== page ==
• Streamline refinancing – Streamline refinancing makes it easier for veterans to qualify for VA loans. Streamline refinancing programs usually entail better interest rates and terms, no income verification, and low funding fees.

While Freedom Mortgage makes it easy for veterans with bad credit to qualify for loans, there is one downside: a minimum downpayment of 3%.

2. New American Funding

New American Funding knows your credit score doesn’t give the entire picture when it comes to your financial stability.

Unlike many lending agencies, they look at “nontraditional credit.” Nontraditional credit includes the following:

  • Utility bill payments
  • Rental payments
  • Any payments not reported to credit agencies

This makes New American Funding a popular choice for veterans who may not have immaculate credit.

New American Funding is also popular for the following reasons:

  • Availability – With branches in 31 states, New American Funding makes it easy for many people to take out a VA loan. They also have bilingual agents.
  • First-time homebuyer programs – If you’re a first-time homebuyer, you, as a potential borrower may not have the credit necessary to secure a traditional home loan. Fortunately, New American Funding has programs geared to help first-time home buyer veterans.
  • Low qualifying credit score – Like Freedom Mortgage, New American Funding has a 580 credit score requirement. 

However, like Freedom Mortgage, a 3% minimum downpayment is the downside.

3. PenFed Credit Union

While Freedom Mortgage and New American Funding are possible avenues for veterans with poor credit, PenFed Credit Union is better for veterans whose credit is fair to good. This is because, in addition to nixing lender fees, PenFed offers many discounts.

Other reasons PenFed stands out include:

  • Commitment to financial literacy – PenFed knows that securing a VA loan is only half the battle. To truly thrive, veterans must also have financial literacy. By partnering with Wounded Warriors, PenFed helps veterans understand their loans—especially a VA home loan program for disabled veterans with bad credit.
  • Competitive rates – Because PenFed is a credit union, they’re able to offer lower interest rates than many of their competitors.

There’s a lot to love about PenFed. However, prospective borrowers should note that the agency requires a minimum credit score of 620.

Alternative Options for Bad Credit

If you’re still having a difficult time securing a VA loan, it may be wise to turn to a home equity loan alternative or other loan options for bad credit. 

Here are two alternatives:

FHA Loan

Issued by the Federal Housing Administration (FHA), FHA loans are designed to help first-time home buyers and borrowers with bad credit.

That’s because they allow borrowers with credit scores ranging from 500 to 579 to secure a loan with a 10% down payment. 

If you have the necessary funds for a downpayment, an FHA loan may be more suitable than a VA loan.


Are you concerned about taking on more mortgage debt? After all, missed payments could further impact your credit score. 

If you’re a current homeowner trying to find out how to buy second home with bad credit, an investment property, or even a vacation pad, there are several ways to convert your home equity with bad credit.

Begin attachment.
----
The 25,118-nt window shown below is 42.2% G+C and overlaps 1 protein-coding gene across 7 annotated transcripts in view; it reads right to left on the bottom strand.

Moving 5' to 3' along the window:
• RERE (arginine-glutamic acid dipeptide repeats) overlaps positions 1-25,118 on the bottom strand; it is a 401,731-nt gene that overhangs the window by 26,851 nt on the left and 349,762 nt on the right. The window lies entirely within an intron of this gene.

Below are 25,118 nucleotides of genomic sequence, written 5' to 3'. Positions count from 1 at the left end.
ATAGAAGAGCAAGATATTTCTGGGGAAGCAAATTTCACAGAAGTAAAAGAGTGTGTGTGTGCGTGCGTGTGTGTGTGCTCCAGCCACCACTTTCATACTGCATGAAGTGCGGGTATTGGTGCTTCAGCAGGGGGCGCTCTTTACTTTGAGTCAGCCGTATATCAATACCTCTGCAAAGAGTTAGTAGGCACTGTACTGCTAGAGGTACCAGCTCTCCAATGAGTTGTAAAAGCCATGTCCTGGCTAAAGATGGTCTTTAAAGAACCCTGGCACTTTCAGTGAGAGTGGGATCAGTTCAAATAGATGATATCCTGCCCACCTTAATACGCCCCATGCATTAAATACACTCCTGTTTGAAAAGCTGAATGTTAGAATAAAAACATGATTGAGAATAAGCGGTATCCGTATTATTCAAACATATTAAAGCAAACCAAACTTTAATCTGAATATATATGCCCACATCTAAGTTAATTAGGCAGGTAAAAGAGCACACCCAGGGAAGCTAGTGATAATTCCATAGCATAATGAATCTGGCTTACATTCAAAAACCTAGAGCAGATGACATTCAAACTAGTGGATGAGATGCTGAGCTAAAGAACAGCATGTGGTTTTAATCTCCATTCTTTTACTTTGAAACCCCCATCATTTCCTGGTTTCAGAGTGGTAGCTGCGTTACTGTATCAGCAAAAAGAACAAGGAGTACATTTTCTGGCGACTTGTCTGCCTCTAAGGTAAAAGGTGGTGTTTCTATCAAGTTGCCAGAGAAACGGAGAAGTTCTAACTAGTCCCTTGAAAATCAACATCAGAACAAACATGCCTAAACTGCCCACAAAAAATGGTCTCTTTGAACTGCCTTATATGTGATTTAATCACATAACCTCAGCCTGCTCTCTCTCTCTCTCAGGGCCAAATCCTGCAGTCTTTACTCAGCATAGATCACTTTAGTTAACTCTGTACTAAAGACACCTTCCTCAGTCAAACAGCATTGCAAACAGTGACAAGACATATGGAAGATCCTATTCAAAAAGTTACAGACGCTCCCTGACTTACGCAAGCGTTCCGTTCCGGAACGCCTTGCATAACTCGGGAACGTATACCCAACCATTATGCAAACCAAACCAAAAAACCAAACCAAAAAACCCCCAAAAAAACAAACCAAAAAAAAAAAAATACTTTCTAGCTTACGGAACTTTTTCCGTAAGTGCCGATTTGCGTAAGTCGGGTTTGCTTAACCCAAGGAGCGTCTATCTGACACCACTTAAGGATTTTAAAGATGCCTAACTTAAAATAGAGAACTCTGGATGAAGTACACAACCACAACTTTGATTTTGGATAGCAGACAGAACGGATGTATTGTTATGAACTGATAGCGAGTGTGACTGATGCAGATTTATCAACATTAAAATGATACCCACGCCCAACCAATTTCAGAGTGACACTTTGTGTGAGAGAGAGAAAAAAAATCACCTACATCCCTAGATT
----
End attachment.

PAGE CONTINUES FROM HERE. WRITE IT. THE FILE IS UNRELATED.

Through sale-leaseback programs, you can convert your equity to cash, allowing you to:

  • Pay off debt
  • Move to a new home
  • Prepare for retirement

How you use your funds is up to you.

Bad Credit? Choose a Loan Alternative.

When it comes to securing a VA loan, bad credit can throw a serious wrench into your plans. 

Loan alternatives such as sale-leaseback programs make it possible for you to receive the funds you need—even if your credit score is less-than-ideal.

You’ve done a lot for your country, and you deserve financial flexibility to plan for your future.

Key Takeaways

If you are seeking a loan from the office of Veterans Affairs but are concerned about having bad credit, there are a few options you can consider to increase your chances. If you shop around for different lenders and attempt to boost your credit score but are still struggling, there are alternative financial solutions including FHA loans and sale-leasebacks for you to consider. When in doubt, consult a financial advisor to help you figure out what path is best for you.


  1. HomePromise. VA Home Loans for Disabled Veterans: Everything You Need to Know
  2. Money. 9 Best VA Loan Lenders of March 2022
  3. Zillow. What is an FHA Loan? – The Complete Consumer Guide.
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Tom Burchnell
Written by Tom Burchnell
Director of Product Marketing

This article is published for educational and informational purposes only. This article is not offered as advice and should not be relied on as such. This content is based on research and/or other relevant articles and contains trusted sources, but does not express the concerns of EasyKnock. Our goal at EasyKnock is to provide readers with up-to-date and objective resources on real estate and mortgage-related topics. Our content is written by experienced contributors in the finance and real-estate space and all articles undergo an in-depth review process. EasyKnock is not a debt collector, a collection agency, nor a credit counseling service company.